Volume 94, No.5, September-October 2008

Gallery
Selections from the Nasher Museum of Art
Untitled (Perseus and Andromeda) by Bob Thompson
Untitled (Perseus and Andromeda), 1964, Bob Thompson, United States. Gouache on rag paper. 10 3⁄8 x 10 7⁄8 inches.
Untitled (Perseus and Andromeda), 1964, Bob Thompson, United States. Gouache on rag paper. 10 3⁄8 x 10 7⁄8 inches. Gift of Paula Cooper in memory of Raymond D. Nasher '43.

This gouache is one of at least two works that Bob Thompson created based on Titian's oil painting Perseus and Andromeda (1553-62, Wallace Collection, London). Titian's Italian Renaissance painting became a springboard for Thompson's exploration of intense and expressive color, energetic composition, and personal symbolism.

According to an ancient Greek myth, Perseus, the son of Zeus and Danaë, a mortal, rescues the beautiful Ethiopian princess Andromeda, who was to be sacrificed because her mother, Casseopeia, had offended the sea-god Poseidon.

Perseus finds Andromeda chained to a rock by the sea just as she is about to be devoured by a sea monster. He slays the monster and later marries Andromeda. In Titian's painting, Andromeda is nude except for chains around her arms and right ankle and a swath of drapery across her shoulder and lower body.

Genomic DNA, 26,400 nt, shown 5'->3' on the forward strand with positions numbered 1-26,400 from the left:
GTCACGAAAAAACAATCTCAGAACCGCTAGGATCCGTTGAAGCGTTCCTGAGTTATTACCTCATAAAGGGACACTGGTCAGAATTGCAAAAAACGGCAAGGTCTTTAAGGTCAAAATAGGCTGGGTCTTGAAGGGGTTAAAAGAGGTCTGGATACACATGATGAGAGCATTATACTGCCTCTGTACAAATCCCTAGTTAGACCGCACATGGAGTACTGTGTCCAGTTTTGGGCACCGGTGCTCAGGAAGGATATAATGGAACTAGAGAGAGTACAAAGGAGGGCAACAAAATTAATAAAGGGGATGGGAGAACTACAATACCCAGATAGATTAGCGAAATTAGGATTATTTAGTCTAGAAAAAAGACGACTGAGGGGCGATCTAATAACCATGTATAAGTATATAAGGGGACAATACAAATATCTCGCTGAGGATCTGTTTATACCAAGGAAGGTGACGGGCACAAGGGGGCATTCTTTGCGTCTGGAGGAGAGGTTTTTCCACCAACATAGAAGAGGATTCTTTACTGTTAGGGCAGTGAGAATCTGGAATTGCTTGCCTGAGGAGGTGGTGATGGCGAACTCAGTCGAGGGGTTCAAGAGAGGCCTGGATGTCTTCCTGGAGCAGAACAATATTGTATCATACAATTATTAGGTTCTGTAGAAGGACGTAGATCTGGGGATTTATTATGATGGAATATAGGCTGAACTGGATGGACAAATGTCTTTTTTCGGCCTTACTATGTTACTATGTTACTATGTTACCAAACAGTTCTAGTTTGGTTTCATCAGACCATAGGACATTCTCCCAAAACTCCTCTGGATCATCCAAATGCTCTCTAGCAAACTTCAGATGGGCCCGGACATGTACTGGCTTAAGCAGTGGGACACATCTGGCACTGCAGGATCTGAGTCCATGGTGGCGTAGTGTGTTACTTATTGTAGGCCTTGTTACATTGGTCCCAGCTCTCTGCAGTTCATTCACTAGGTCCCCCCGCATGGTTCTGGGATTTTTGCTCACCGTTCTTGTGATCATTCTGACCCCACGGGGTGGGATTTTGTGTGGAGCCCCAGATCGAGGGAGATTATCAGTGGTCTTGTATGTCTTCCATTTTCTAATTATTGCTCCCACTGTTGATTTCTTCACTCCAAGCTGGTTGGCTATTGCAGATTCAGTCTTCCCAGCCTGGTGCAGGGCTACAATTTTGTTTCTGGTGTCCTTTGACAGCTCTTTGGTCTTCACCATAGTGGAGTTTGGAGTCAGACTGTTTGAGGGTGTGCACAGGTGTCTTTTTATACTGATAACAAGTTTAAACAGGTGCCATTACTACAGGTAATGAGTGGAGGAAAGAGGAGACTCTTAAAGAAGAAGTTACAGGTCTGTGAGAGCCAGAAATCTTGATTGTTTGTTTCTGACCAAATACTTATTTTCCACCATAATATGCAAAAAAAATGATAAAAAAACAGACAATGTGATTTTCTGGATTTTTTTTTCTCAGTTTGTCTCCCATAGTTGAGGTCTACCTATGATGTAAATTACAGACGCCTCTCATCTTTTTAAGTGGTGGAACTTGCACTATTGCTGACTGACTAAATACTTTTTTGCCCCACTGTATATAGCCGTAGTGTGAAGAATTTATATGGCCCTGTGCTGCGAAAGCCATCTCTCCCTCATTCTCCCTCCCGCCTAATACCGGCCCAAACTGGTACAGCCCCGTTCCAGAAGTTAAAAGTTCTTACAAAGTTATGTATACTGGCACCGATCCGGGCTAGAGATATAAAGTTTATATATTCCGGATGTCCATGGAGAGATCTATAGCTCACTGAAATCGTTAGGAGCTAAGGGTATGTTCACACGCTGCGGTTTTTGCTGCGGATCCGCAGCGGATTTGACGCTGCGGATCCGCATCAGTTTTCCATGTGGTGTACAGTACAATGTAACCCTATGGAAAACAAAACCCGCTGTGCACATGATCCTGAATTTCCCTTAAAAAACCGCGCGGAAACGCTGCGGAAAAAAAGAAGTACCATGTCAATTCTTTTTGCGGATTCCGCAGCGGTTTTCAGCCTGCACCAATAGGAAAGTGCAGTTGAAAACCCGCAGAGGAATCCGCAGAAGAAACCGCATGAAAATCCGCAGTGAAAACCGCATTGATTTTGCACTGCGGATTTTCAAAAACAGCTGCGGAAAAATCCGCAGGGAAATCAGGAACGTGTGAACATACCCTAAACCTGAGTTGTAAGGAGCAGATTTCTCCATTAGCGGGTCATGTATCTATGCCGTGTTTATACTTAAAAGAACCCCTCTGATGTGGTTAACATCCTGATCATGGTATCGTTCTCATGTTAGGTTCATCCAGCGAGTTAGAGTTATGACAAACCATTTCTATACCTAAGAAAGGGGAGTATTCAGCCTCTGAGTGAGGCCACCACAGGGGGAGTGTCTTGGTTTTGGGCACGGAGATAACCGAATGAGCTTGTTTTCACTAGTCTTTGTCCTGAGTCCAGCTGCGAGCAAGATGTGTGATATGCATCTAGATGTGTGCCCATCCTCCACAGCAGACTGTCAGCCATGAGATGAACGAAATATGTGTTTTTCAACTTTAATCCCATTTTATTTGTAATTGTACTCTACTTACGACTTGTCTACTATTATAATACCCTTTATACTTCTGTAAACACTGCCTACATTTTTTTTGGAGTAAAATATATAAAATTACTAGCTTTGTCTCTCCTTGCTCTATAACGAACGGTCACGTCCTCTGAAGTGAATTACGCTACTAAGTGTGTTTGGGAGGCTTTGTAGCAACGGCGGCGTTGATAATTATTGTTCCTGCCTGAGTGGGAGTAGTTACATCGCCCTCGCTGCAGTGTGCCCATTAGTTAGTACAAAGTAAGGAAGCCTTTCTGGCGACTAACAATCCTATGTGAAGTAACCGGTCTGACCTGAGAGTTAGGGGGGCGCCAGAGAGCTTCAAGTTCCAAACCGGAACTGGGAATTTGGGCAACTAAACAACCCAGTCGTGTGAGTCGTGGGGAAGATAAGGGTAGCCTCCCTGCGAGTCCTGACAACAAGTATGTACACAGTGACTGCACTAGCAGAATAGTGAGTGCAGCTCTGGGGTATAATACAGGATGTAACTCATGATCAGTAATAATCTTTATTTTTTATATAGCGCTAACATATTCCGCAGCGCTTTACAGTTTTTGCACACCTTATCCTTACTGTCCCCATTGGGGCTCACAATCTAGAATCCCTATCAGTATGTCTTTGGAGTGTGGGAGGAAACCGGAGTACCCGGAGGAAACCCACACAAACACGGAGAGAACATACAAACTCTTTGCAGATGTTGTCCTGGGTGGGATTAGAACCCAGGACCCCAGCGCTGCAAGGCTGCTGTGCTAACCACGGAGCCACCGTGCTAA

Thompson eliminates Andromeda's chains and the drapery, thus exposing her full nudity. Instead of a sword, Perseus carries one of the symbols that often appear in Thompson's work—a bird, usually caught by the feet, sometimes hanging limp, other times trying to escape and fly away.

Through the use of personal metaphors, ambiguous spaces, flattened forms, and expressionistic colors, Thompson's works often suggest sexuality, violence, rituals, and dreams, thus altering the content of the original sources. His reinterpretation of his sources is not specific, however, allowing the viewer to ponder different possibilities of meaning.

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